William White, who taught at the Whitcomb Middle School, is remembered as passionate and engaging by his colleagues while the entire school attempts to deal with his loss.
"People have routines. He is a character. That is the only way to describe him. He was a character," said Teacher Donna Roche of the man who had taught in Marlborough for 29 years. "He was a wonderful man; a teddy bear. He tried to have a gruff exterior but it didn't work."
William White's unexpected death Sunday night has left a palpable absence at the school, said four teachers who worked closely with him. White was a man of routine and passions that included drag racing. When these passions and routines came together at the school, they engaged students, said the teachers.
"It's all about connections and he made a lot of them," said Teacher Rick Wise.
Let Patch save you time. Get great local stories like this delivered right to your inbox or smartphone everyday with our free newsletter. Simple, fast sign-up here.
Those passions were diverse with many seemingly at odds. He loved observing nature but would return sunburned from a weekend in New Hampshire watching NASCAR. White was a staunch Republican while also being a die-hard union man. He was a "shop" teacher and excellent with his hands but always into the latest technology.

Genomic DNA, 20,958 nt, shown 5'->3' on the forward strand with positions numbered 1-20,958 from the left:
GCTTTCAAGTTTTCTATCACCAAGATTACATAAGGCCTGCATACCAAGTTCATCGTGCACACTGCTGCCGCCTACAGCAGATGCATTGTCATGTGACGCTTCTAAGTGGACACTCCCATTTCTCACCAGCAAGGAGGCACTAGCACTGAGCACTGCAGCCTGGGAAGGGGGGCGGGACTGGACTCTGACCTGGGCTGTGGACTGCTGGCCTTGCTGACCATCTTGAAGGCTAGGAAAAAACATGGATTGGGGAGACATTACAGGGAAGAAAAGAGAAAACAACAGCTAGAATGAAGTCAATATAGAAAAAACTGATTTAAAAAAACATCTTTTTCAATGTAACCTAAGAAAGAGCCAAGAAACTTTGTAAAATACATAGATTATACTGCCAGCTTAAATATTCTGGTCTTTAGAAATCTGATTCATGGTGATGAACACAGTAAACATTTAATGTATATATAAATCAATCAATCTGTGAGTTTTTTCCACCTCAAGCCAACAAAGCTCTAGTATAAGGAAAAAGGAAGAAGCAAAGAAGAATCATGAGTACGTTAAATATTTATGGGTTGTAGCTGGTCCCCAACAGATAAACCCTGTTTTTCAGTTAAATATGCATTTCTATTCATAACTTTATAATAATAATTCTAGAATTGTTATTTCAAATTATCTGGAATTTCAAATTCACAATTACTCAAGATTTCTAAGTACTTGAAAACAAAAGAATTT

"He didn't fit the mold," said Teacher Jeff Gay who shared an office with White for 15 years. "He was always into the cutting edge no matter what it was."
It was through one of his passions, drag racing, that he reached many students. He created an 80 foot track that played host to balsa wood race cars for over 10 years at the middle school. From the shape honed in a table-top wind tunnel to the design painted on the car, the students were able to customize these racers while learning, said Wise.
Students always had nothing but good things to say about White, said Roche. He was able to engage the students who might not have been the most scholastic, but could work and learn with their hands, said Teacher Mary Pacific.
"Some of the kids who were not really into academics excelled at making those cars," she said. "You could just see the excitement with the kids because they had accomplished something."
That appreciation has poured out into two posters that were signed by students this week after they learned of White's death. It was a sad day for the students of the 7th grade class White taught on Monday, with many students unable to wrap their head around White being gone, said Roche. The true impact will be seen when classes resume for them next week, said Wise.
White has left a void that will be hard to fill, said Roche.
"It's a shame. He is so young. 53. It's a shock to all of us," said Gay who explained that he was very protective and close to his family. "He was a very passionate man."
Visiting hours will be held on Thursday from 4 to 8 p.m. at the Slattery Funeral Home. A mass will be celebrated on Friday at 10:00am at St. Matthias Church. Burial will follow at Fairview Cemetery at 45 Fairview Ave. in Hyde Park.